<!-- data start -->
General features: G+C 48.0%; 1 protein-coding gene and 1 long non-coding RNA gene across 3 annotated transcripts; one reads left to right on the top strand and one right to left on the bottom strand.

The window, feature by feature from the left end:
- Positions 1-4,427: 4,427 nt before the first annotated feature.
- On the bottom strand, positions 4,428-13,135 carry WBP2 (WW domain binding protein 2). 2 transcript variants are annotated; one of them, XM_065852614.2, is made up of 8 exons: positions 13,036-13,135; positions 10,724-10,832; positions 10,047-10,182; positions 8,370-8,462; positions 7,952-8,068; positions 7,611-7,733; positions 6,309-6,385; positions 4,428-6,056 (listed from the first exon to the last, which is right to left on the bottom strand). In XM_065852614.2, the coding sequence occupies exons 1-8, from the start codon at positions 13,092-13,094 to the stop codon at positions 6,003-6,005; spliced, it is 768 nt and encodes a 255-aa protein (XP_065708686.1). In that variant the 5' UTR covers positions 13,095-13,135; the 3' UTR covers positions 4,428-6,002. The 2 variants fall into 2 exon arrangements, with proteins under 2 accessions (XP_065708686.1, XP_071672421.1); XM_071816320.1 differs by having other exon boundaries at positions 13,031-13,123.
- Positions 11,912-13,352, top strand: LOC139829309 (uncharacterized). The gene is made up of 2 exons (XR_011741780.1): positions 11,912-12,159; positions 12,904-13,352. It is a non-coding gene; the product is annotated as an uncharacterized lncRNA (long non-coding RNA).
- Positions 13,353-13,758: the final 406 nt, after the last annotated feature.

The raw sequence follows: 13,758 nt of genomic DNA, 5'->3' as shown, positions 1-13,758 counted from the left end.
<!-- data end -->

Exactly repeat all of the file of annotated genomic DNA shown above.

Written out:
General features: G+C 48.0%; 1 protein-coding gene and 1 long non-coding RNA gene across 3 annotated transcripts; one reads left to right on the top strand and one right to left on the bottom strand.

The window, feature by feature from the left end:
- Positions 1-4,427: 4,427 nt before the first annotated feature.
- On the bottom strand, positions 4,428-13,135 carry WBP2 (WW domain binding protein 2). 2 transcript variants are annotated; one of them, XM_065852614.2, is made up of 8 exons: positions 13,036-13,135; positions 10,724-10,832; positions 10,047-10,182; positions 8,370-8,462; positions 7,952-8,068; positions 7,611-7,733; positions 6,309-6,385; positions 4,428-6,056 (listed from the first exon to the last, which is right to left on the bottom strand). In XM_065852614.2, the coding sequence occupies exons 1-8, from the start codon at positions 13,092-13,094 to the stop codon at positions 6,003-6,005; spliced, it is 768 nt and encodes a 255-aa protein (XP_065708686.1). In that variant the 5' UTR covers positions 13,095-13,135; the 3' UTR covers positions 4,428-6,002. The 2 variants fall into 2 exon arrangements, with proteins under 2 accessions (XP_065708686.1, XP_071672421.1); XM_071816320.1 differs by having other exon boundaries at positions 13,031-13,123.
- Positions 11,912-13,352, top strand: LOC139829309 (uncharacterized). The gene is made up of 2 exons (XR_011741780.1): positions 11,912-12,159; positions 12,904-13,352. It is a non-coding gene; the product is annotated as an uncharacterized lncRNA (long non-coding RNA).
- Positions 13,353-13,758: the final 406 nt, after the last annotated feature.

The raw sequence follows: 13,758 nt of genomic DNA, 5'->3' as shown, positions 1-13,758 counted from the left end.